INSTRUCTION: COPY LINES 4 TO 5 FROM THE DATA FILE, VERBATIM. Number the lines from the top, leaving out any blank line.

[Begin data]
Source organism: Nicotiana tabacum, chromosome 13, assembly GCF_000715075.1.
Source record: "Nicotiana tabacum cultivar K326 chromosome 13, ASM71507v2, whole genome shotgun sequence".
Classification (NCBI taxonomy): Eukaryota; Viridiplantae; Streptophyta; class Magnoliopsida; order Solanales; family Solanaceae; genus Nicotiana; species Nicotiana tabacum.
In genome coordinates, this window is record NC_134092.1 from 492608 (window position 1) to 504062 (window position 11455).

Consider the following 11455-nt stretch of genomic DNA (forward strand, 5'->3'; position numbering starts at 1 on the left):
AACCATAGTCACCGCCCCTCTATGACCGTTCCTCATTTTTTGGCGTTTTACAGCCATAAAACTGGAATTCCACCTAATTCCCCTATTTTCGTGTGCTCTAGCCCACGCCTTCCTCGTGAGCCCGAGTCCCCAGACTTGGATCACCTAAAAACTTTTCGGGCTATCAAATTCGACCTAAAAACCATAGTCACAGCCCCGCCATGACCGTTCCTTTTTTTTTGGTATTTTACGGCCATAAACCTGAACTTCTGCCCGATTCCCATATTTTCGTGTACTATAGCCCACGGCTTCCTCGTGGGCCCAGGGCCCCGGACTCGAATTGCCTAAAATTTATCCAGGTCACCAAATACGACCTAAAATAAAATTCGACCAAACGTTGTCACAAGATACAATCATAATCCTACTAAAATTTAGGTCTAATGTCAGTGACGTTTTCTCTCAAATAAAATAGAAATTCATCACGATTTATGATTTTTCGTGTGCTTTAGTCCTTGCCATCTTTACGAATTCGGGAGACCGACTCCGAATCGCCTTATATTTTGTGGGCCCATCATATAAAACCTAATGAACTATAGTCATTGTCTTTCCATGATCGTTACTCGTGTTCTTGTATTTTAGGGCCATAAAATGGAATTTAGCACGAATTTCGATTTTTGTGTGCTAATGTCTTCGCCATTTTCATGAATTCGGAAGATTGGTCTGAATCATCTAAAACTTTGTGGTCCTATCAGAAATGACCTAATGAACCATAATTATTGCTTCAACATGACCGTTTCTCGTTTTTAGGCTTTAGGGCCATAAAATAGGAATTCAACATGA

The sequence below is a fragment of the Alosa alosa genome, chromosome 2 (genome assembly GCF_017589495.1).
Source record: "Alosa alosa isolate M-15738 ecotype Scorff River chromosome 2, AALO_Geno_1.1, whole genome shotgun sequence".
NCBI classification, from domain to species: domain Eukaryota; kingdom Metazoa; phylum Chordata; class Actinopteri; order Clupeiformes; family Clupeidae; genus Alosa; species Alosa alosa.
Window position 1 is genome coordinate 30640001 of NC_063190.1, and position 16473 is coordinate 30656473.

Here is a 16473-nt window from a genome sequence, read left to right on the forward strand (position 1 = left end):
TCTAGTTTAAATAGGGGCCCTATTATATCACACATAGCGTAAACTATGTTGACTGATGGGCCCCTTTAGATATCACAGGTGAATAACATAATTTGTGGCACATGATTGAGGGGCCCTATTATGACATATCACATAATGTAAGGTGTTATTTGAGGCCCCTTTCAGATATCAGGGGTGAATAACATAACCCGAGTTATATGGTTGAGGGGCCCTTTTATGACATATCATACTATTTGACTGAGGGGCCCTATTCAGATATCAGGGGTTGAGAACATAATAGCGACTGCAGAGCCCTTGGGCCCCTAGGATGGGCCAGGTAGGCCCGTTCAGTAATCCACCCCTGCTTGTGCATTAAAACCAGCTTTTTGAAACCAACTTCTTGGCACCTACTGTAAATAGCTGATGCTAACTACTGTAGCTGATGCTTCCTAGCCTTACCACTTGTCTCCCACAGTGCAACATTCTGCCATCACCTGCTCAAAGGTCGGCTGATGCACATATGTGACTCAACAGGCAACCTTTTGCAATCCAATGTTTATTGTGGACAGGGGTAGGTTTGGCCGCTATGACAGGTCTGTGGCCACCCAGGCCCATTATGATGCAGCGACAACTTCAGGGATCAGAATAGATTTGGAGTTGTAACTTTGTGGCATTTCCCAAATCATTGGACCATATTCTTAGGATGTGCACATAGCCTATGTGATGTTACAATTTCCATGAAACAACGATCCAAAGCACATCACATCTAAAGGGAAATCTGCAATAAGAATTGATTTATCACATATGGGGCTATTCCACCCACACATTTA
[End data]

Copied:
In genome coordinates, this window is record NC_134092.1 from 492608 (window position 1) to 504062 (window position 11455).

Consider the following 11455-nt stretch of genomic DNA (forward strand, 5'->3'; position numbering starts at 1 on the left):